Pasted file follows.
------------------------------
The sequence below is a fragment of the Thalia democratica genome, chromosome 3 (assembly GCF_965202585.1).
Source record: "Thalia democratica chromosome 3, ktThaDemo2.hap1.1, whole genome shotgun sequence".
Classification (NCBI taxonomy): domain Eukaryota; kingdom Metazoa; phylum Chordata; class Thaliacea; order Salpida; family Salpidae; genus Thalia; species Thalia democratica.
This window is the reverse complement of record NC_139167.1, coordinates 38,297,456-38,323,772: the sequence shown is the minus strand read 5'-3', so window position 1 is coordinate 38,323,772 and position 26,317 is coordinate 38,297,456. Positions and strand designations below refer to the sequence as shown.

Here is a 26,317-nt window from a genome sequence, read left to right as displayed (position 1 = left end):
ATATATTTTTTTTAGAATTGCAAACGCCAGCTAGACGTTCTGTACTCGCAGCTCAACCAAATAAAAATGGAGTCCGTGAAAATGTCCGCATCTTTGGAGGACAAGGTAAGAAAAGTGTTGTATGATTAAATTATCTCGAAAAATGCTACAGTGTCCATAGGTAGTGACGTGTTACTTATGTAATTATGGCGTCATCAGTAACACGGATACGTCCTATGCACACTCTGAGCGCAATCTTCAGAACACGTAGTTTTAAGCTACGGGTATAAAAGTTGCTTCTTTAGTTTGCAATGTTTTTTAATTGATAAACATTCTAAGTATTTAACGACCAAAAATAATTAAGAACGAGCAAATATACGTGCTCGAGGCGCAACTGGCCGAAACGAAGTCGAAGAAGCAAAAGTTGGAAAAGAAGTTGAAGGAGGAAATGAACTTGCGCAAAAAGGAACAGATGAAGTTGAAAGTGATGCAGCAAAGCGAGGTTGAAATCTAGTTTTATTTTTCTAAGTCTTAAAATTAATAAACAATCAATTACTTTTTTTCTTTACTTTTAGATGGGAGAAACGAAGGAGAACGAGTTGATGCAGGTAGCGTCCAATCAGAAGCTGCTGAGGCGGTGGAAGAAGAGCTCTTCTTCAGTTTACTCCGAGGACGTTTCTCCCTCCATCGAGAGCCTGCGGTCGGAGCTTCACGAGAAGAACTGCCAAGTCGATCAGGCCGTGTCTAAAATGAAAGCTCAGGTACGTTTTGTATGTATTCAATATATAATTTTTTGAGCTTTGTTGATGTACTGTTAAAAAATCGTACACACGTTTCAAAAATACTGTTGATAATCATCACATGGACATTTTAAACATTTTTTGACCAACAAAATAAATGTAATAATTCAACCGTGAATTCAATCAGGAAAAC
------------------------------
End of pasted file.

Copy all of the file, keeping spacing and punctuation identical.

The sequence below is a fragment of the Thalia democratica genome, chromosome 3 (assembly GCF_965202585.1).
Source record: "Thalia democratica chromosome 3, ktThaDemo2.hap1.1, whole genome shotgun sequence".
Classification (NCBI taxonomy): domain Eukaryota; kingdom Metazoa; phylum Chordata; class Thaliacea; order Salpida; family Salpidae; genus Thalia; species Thalia democratica.
This window is the reverse complement of record NC_139167.1, coordinates 38,297,456-38,323,772: the sequence shown is the minus strand read 5'-3', so window position 1 is coordinate 38,323,772 and position 26,317 is coordinate 38,297,456. Positions and strand designations below refer to the sequence as shown.

Here is a 26,317-nt window from a genome sequence, read left to right as displayed (position 1 = left end):
ATATATTTTTTTTAGAATTGCAAACGCCAGCTAGACGTTCTGTACTCGCAGCTCAACCAAATAAAAATGGAGTCCGTGAAAATGTCCGCATCTTTGGAGGACAAGGTAAGAAAAGTGTTGTATGATTAAATTATCTCGAAAAATGCTACAGTGTCCATAGGTAGTGACGTGTTACTTATGTAATTATGGCGTCATCAGTAACACGGATACGTCCTATGCACACTCTGAGCGCAATCTTCAGAACACGTAGTTTTAAGCTACGGGTATAAAAGTTGCTTCTTTAGTTTGCAATGTTTTTTAATTGATAAACATTCTAAGTATTTAACGACCAAAAATAATTAAGAACGAGCAAATATACGTGCTCGAGGCGCAACTGGCCGAAACGAAGTCGAAGAAGCAAAAGTTGGAAAAGAAGTTGAAGGAGGAAATGAACTTGCGCAAAAAGGAACAGATGAAGTTGAAAGTGATGCAGCAAAGCGAGGTTGAAATCTAGTTTTATTTTTCTAAGTCTTAAAATTAATAAACAATCAATTACTTTTTTTCTTTACTTTTAGATGGGAGAAACGAAGGAGAACGAGTTGATGCAGGTAGCGTCCAATCAGAAGCTGCTGAGGCGGTGGAAGAAGAGCTCTTCTTCAGTTTACTCCGAGGACGTTTCTCCCTCCATCGAGAGCCTGCGGTCGGAGCTTCACGAGAAGAACTGCCAAGTCGATCAGGCCGTGTCTAAAATGAAAGCTCAGGTACGTTTTGTATGTATTCAATATATAATTTTTTGAGCTTTGTTGATGTACTGTTAAAAAATCGTACACACGTTTCAAAAATACTGTTGATAATCATCACATGGACATTTTAAACATTTTTTGACCAACAAAATAAATGTAATAATTCAACCGTGAATTCAATCAGGAAAAC